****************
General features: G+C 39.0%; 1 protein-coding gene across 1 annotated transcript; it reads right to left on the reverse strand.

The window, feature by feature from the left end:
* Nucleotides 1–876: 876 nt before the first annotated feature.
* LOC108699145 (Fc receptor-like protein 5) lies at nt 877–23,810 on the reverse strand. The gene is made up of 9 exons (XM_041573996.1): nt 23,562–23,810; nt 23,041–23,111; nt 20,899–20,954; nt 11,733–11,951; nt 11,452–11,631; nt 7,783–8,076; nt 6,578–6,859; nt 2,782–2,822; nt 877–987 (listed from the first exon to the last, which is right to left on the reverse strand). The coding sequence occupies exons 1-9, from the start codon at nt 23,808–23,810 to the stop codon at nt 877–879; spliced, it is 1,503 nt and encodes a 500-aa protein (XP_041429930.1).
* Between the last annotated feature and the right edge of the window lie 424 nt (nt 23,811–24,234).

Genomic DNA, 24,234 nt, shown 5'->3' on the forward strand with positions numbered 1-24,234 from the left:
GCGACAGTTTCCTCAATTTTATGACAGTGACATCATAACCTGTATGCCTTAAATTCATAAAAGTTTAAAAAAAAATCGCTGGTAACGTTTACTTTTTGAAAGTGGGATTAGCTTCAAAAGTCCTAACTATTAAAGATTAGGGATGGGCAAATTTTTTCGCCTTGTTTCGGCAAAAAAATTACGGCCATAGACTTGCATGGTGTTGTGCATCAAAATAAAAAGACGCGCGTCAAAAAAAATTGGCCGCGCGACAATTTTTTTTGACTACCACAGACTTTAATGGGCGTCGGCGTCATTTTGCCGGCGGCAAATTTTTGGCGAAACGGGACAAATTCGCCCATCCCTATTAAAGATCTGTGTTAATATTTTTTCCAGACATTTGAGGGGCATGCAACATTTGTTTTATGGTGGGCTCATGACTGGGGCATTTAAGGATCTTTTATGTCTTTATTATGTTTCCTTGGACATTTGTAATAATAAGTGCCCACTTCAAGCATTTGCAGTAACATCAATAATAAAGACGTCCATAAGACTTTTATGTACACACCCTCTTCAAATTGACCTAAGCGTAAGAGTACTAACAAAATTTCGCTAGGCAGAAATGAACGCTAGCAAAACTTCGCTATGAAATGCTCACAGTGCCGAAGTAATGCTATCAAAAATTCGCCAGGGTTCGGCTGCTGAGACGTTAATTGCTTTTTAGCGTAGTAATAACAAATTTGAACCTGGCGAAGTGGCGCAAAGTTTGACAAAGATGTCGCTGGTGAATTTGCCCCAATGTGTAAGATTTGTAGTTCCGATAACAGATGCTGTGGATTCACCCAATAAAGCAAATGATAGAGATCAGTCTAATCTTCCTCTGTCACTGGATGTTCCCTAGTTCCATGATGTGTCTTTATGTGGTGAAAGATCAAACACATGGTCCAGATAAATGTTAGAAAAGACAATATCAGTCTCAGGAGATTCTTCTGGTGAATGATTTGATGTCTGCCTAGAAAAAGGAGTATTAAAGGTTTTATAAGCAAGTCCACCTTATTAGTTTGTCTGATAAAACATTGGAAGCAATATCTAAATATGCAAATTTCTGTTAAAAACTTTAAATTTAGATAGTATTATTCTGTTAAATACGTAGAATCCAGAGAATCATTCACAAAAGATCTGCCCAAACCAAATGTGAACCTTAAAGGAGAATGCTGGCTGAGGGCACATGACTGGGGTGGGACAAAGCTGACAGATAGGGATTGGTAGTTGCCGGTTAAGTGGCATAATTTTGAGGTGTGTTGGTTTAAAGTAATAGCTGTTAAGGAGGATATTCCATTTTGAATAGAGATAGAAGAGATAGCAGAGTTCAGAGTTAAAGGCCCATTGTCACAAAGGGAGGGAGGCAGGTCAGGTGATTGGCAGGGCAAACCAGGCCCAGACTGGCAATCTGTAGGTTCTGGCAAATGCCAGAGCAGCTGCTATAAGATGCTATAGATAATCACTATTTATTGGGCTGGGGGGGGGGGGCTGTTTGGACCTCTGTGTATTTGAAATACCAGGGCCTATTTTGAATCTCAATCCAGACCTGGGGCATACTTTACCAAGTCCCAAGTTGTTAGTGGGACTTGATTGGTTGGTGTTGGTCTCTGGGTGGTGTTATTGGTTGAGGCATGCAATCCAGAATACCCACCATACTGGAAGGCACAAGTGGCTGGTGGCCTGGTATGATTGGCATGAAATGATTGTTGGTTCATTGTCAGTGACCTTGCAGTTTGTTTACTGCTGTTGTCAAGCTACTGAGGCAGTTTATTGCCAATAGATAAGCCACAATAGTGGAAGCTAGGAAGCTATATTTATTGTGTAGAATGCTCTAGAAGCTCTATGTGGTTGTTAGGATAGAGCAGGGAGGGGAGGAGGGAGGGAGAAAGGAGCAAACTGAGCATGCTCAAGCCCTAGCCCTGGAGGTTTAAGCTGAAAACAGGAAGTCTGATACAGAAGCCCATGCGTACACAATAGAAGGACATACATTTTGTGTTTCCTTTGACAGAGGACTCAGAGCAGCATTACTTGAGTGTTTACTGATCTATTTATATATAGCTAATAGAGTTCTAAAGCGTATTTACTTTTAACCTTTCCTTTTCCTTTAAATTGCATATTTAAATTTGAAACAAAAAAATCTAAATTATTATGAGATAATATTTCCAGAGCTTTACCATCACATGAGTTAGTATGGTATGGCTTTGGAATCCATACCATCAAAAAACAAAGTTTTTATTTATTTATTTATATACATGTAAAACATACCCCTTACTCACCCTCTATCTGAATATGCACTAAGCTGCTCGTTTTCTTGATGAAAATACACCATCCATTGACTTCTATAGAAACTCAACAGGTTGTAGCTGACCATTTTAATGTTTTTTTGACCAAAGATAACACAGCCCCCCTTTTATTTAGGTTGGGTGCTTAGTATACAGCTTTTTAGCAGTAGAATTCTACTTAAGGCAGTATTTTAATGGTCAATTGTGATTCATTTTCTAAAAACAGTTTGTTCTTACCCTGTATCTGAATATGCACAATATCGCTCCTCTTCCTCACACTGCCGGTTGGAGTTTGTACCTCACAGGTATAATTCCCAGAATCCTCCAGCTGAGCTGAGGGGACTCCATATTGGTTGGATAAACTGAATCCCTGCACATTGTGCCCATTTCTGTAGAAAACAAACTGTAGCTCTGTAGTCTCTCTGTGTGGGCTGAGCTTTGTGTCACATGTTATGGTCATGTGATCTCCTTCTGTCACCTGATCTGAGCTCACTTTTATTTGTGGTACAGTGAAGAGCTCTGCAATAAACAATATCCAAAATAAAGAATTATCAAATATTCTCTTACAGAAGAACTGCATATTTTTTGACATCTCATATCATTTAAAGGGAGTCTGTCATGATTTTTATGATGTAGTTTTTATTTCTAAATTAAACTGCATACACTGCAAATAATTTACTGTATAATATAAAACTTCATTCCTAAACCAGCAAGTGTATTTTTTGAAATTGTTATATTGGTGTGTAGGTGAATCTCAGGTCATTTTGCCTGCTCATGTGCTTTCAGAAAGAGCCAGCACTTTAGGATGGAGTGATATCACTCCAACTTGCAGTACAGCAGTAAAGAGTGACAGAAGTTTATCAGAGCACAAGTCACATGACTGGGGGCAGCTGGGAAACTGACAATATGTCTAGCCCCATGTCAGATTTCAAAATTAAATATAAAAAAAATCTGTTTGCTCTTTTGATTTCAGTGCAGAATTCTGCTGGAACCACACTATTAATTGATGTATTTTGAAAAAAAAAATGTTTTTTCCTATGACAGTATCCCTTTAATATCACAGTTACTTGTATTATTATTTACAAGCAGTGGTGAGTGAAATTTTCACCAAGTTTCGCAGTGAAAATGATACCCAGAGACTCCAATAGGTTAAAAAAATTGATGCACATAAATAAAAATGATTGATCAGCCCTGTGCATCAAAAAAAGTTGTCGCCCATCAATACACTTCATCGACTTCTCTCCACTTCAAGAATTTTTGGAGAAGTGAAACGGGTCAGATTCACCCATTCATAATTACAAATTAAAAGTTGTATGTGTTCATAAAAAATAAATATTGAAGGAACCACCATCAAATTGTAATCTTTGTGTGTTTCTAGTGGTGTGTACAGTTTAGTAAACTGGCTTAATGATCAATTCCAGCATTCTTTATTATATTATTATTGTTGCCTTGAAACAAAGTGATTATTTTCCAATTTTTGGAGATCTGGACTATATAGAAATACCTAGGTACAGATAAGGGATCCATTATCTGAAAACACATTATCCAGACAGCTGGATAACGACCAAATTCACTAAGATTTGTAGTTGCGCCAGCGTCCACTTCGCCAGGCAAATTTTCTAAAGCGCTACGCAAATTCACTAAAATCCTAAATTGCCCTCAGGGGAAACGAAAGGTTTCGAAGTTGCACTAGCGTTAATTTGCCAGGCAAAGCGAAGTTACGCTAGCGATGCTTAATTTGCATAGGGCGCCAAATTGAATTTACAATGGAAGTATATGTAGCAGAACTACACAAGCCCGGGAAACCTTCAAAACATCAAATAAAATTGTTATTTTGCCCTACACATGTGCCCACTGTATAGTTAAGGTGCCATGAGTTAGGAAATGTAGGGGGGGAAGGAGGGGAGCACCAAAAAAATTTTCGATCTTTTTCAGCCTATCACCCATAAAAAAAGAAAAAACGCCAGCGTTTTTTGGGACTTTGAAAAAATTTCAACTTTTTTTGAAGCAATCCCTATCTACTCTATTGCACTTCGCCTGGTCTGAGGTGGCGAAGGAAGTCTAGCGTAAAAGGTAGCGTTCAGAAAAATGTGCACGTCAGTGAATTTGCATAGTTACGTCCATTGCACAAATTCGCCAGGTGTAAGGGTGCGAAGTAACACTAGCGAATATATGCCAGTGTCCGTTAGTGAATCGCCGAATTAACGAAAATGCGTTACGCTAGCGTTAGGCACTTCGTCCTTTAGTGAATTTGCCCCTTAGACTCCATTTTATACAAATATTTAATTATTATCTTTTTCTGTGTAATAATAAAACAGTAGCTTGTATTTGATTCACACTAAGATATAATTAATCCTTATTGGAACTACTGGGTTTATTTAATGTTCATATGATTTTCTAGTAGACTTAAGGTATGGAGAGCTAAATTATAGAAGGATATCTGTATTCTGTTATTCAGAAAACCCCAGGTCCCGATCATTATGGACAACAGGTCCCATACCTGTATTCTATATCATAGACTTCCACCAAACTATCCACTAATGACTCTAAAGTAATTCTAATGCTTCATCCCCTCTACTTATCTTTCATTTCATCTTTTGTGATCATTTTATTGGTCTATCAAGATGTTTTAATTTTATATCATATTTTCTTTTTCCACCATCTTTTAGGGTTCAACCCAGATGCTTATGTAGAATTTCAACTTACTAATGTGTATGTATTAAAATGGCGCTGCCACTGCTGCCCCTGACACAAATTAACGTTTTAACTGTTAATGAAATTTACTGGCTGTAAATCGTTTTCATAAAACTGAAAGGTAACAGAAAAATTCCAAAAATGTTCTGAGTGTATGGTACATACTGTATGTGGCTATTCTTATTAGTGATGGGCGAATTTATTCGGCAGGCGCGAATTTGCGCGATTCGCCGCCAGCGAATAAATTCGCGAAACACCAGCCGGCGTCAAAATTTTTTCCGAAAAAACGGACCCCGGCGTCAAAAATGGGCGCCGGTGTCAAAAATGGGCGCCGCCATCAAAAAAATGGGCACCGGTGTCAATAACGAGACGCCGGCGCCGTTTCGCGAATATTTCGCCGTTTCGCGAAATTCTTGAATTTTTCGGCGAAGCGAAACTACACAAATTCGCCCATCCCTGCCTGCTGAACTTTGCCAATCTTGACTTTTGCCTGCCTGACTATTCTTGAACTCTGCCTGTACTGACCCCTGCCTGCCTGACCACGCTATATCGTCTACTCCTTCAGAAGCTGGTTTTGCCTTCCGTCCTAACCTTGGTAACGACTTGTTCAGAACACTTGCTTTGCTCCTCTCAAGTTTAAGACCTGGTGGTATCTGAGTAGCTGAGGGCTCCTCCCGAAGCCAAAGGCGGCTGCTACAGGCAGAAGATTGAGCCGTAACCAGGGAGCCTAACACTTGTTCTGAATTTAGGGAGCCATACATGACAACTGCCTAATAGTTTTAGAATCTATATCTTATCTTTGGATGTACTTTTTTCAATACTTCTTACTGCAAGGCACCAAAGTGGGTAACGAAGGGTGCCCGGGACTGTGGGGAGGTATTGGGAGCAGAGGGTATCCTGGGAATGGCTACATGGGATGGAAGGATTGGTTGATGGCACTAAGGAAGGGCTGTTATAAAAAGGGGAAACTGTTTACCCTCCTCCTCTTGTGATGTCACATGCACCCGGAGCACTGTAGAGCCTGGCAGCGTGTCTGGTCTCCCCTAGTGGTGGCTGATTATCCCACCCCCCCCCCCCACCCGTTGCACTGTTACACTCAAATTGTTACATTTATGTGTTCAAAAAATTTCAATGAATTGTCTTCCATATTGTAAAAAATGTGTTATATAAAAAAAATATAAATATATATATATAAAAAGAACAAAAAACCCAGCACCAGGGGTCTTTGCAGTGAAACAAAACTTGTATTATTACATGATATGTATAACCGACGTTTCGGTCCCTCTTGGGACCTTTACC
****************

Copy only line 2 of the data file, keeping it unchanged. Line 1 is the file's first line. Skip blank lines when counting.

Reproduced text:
The window, feature by feature from the left end: